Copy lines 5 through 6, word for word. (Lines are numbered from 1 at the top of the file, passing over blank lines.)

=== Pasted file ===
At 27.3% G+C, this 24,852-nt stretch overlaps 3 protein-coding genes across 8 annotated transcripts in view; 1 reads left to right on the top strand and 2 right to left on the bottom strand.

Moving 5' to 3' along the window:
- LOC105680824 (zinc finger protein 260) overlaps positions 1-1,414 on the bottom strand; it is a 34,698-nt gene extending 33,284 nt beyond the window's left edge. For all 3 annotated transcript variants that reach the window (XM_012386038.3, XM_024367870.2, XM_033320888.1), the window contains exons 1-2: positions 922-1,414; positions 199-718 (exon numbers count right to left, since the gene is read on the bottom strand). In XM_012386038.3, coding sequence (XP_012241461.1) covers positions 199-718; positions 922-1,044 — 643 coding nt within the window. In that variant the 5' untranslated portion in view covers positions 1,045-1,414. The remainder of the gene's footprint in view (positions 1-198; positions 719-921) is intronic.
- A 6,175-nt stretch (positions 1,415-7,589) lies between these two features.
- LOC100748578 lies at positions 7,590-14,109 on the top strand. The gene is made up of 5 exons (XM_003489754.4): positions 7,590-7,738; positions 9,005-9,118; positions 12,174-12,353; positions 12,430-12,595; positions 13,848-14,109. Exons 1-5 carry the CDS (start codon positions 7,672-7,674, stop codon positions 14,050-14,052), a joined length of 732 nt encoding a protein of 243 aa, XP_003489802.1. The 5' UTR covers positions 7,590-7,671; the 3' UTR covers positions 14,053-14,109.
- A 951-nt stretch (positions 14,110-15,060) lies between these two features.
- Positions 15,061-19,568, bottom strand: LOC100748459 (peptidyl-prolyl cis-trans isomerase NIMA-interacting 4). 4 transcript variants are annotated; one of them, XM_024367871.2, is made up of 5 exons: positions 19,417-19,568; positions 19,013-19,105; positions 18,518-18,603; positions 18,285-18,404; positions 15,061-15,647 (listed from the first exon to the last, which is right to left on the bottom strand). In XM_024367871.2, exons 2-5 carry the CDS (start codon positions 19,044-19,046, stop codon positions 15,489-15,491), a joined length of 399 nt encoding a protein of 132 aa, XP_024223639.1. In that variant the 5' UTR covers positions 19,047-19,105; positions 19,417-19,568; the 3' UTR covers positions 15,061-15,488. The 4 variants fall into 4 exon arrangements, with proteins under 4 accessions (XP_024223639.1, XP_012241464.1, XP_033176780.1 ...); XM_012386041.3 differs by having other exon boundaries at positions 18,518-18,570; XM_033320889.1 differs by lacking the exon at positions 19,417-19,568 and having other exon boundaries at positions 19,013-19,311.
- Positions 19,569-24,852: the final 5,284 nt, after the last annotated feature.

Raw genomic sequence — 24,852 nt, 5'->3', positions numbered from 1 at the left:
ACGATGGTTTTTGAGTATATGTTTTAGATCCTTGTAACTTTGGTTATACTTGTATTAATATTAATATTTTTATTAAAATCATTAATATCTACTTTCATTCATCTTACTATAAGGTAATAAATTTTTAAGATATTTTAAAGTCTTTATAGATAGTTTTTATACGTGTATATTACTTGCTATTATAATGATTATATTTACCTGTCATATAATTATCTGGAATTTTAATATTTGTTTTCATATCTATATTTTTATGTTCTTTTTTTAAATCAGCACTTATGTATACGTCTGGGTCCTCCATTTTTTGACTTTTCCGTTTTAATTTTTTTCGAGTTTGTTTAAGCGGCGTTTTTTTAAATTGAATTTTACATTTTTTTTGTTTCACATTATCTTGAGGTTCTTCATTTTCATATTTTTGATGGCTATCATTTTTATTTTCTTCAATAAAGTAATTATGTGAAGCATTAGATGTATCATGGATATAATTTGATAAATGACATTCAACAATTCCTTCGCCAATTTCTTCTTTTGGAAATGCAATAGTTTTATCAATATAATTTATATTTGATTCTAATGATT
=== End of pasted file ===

- LOC100748578 lies at positions 7,590-14,109 on the top strand. The gene is made up of 5 exons (XM_003489754.4): positions 7,590-7,738; positions 9,005-9,118; positions 12,174-12,353; positions 12,430-12,595; positions 13,848-14,109. Exons 1-5 carry the CDS (start codon positions 7,672-7,674, stop codon positions 14,050-14,052), a joined length of 732 nt encoding a protein of 243 aa, XP_003489802.1. The 5' UTR covers positions 7,590-7,671; the 3' UTR covers positions 14,053-14,109.
- A 951-nt stretch (positions 14,110-15,060) lies between these two features.